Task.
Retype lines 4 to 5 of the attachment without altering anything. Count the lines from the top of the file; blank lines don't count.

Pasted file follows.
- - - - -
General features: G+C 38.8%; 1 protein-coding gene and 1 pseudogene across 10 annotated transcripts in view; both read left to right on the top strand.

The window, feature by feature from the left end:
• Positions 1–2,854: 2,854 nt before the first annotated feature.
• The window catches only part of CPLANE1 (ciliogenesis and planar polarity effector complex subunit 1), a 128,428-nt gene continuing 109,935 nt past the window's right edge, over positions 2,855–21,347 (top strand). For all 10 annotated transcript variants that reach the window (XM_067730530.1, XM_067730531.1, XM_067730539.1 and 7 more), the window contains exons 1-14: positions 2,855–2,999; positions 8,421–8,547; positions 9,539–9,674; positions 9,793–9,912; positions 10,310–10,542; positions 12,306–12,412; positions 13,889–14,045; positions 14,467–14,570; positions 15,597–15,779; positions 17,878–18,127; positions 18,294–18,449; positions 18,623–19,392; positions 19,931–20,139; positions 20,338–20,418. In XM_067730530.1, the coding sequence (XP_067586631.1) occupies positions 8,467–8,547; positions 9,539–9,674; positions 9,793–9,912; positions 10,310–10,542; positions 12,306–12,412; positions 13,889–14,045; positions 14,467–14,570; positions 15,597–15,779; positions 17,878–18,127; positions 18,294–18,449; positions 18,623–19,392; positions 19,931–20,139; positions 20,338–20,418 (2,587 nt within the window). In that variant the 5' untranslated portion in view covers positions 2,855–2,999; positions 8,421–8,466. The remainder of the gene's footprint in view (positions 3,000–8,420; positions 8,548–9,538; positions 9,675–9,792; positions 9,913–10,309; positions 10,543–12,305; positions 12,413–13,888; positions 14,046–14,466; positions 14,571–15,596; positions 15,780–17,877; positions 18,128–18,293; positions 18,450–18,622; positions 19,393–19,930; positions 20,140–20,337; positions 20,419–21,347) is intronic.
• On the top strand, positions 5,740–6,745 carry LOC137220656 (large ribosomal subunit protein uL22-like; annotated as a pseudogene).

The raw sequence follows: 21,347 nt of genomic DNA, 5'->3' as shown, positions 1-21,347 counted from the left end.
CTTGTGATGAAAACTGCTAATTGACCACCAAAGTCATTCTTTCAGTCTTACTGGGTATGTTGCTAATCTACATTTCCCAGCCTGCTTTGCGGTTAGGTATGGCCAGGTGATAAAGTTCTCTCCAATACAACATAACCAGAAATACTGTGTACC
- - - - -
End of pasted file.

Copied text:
• The window catches only part of CPLANE1 (ciliogenesis and planar polarity effector complex subunit 1), a 128,428-nt gene continuing 109,935 nt past the window's right edge, over positions 2,855–21,347 (top strand). For all 10 annotated transcript variants that reach the window (XM_067730530.1, XM_067730531.1, XM_067730539.1 and 7 more), the window contains exons 1-14: positions 2,855–2,999; positions 8,421–8,547; positions 9,539–9,674; positions 9,793–9,912; positions 10,310–10,542; positions 12,306–12,412; positions 13,889–14,045; positions 14,467–14,570; positions 15,597–15,779; positions 17,878–18,127; positions 18,294–18,449; positions 18,623–19,392; positions 19,931–20,139; positions 20,338–20,418. In XM_067730530.1, the coding sequence (XP_067586631.1) occupies positions 8,467–8,547; positions 9,539–9,674; positions 9,793–9,912; positions 10,310–10,542; positions 12,306–12,412; positions 13,889–14,045; positions 14,467–14,570; positions 15,597–15,779; positions 17,878–18,127; positions 18,294–18,449; positions 18,623–19,392; positions 19,931–20,139; positions 20,338–20,418 (2,587 nt within the window). In that variant the 5' untranslated portion in view covers positions 2,855–2,999; positions 8,421–8,466. The remainder of the gene's footprint in view (positions 3,000–8,420; positions 8,548–9,538; positions 9,675–9,792; positions 9,913–10,309; positions 10,543–12,305; positions 12,413–13,888; positions 14,046–14,466; positions 14,571–15,596; positions 15,780–17,877; positions 18,128–18,293; positions 18,450–18,622; positions 19,393–19,930; positions 20,140–20,337; positions 20,419–21,347) is intronic.
• On the top strand, positions 5,740–6,745 carry LOC137220656 (large ribosomal subunit protein uL22-like; annotated as a pseudogene).